The air finally has a tinge of warmth, the marshlands are dank with skunk cabbage and a multitude of flowers are in bloom when the wind relents and permits the petals to stick around for a few days. Bugs are even hatching and trout are eating them. While Squalicum, Pass, Fazon, Grandy and a number of year round lakes have been fishing well the past several weeks, we’re about to have considerably more options later this month with the general lowland lake opener on April 23rd.
It’s been predominantly a chironomid and leech show so far on our stillwaters with Ice Cream Cones, Chromies, Bloodworms, Pumpkin Heads, Squirrel Leeches and Hale Bopp Leeches finding some fish. On those warm afternoons, we’re also seeing some surface midge activity as well, with Suspender Midges, Griffiths Gnats and tiny Parachute Adams getting it done on or very near the top. April typically sees a scattering of callibaetis mayflies on the lakes that have them like Pass. A #14 Callibaetis Cripple can be deadly when trout key in on these speckled wing duns near the shoreline reeds. Desert lakes like the Seeps, Lenice, Nunally, and Coffeepot have all been fishing very well and with a mild winter behind us, we expect to find quality fishing throughout the spring as more lakes open up.
We are also starting to gear up for bass and bluegill in the coming weeks as the warmer days will begin to find them more active and in the shallows. Micro leeches, damsel nymphs and bead head Hare’s Ears work well for the sunfish, while we prefer bigger presentations for bass, like Bass Turds and Jaw Breakers. As we get further into the spring, topwater Frog Poppers whenever, Black Poppers at lowlight and Tigger Poppers on those bright days make for an exciting and visually stimulating fishery on waters like Big Lake, Terrell, Fazon and Campbell.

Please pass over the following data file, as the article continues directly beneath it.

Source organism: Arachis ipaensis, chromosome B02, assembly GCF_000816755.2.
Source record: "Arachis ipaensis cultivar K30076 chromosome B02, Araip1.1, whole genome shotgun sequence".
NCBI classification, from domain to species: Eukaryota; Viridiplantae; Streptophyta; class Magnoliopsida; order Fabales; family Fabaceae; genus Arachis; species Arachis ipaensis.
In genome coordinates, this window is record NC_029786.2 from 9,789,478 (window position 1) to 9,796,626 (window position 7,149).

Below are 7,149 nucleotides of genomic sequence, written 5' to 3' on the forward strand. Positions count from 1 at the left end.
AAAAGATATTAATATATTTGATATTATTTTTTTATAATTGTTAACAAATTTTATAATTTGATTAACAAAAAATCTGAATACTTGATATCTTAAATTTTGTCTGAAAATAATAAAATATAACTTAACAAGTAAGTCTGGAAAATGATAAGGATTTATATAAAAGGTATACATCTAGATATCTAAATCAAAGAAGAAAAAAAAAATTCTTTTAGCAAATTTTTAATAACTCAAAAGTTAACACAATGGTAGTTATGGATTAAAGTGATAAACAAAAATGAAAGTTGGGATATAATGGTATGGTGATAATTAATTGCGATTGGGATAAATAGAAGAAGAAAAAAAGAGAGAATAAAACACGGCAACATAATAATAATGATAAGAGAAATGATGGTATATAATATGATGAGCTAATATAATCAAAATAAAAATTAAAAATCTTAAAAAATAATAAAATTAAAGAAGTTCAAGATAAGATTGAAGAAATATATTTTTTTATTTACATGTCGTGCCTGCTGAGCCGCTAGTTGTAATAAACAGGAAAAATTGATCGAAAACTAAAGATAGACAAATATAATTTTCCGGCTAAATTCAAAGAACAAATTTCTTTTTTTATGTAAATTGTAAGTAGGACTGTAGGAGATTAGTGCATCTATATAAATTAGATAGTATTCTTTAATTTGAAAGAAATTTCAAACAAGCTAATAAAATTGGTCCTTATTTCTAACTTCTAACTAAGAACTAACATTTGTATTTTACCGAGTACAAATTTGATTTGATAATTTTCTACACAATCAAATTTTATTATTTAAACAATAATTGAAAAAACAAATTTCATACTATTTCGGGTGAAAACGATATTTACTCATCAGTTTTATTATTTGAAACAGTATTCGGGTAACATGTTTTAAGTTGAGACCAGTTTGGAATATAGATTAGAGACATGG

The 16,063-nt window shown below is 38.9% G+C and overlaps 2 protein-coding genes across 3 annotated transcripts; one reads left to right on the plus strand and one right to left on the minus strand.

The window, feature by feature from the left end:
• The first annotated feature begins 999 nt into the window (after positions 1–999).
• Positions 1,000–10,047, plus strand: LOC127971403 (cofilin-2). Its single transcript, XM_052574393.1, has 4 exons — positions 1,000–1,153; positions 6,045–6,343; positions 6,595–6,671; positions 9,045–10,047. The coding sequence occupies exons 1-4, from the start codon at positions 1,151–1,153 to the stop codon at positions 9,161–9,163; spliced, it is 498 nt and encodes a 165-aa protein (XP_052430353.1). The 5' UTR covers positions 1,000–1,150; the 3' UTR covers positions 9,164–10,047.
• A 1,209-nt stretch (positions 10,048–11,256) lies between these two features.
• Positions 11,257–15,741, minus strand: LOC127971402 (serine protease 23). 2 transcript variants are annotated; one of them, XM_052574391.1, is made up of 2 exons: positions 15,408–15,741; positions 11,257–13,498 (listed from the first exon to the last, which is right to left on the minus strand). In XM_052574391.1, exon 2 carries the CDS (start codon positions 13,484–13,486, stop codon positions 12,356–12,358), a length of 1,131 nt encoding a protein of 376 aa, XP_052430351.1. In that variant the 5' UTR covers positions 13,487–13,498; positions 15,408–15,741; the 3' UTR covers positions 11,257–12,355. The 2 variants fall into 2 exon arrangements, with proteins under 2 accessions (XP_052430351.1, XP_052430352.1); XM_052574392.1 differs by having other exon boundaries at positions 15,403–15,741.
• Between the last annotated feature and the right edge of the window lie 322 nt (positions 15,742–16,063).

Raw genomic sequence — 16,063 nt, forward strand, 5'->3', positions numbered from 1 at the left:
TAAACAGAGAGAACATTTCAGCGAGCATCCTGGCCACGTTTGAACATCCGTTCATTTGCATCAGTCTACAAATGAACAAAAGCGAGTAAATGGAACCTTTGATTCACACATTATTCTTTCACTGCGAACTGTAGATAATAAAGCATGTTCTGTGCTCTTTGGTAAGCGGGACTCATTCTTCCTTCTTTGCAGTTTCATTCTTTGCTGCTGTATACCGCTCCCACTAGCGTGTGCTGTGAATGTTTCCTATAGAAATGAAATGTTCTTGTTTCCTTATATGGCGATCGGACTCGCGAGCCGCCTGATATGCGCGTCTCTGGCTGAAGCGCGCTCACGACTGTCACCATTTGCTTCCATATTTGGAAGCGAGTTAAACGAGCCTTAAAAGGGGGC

Beach cutthroat fishing is underway, and while you’ll catch them on a variety of patterns like Conehead Squids and Searun Buggers, don’t leave home without a handful of salmon fry imitations. We are now spotting balls of chum and pink fry just about every beach outing and have the sense that it’s only going to get better as we fish our way through April. We’ve had some challenging days with the wind and weather, but as things calm down, we’re getting very excited about the prospects.
South Sound and Hood Canal are fishing well, and we are beginning to see more cutthroat around Whidbey as well. The sea run bull trout continue to be around. Some days they’ll hang out the better part of a tide within casting range and others they’ll lurk 200 feet off the beach, crashing big bait at the end of a tournament cast. The key to finding fish on our beaches is to fish them as often as you can, taking note of tidal conditions and timing. Some days the fish will be there and some days they won’t.
The vast majority of our North Sound beaches fish best around the high tide, as that’s where the rocky structure resides. At low tide, many become an expansive mud flat. Look for jumping fish, gull activity or scattering bait at the surface and cover water until you find fish. It’s an active and worthwhile pursuit and the scenery is tough to beat. We have a surplus of really strong tides in April which means lots of water movement and food getting pushed around out there. The opportunities are many. Go find the hungry ones.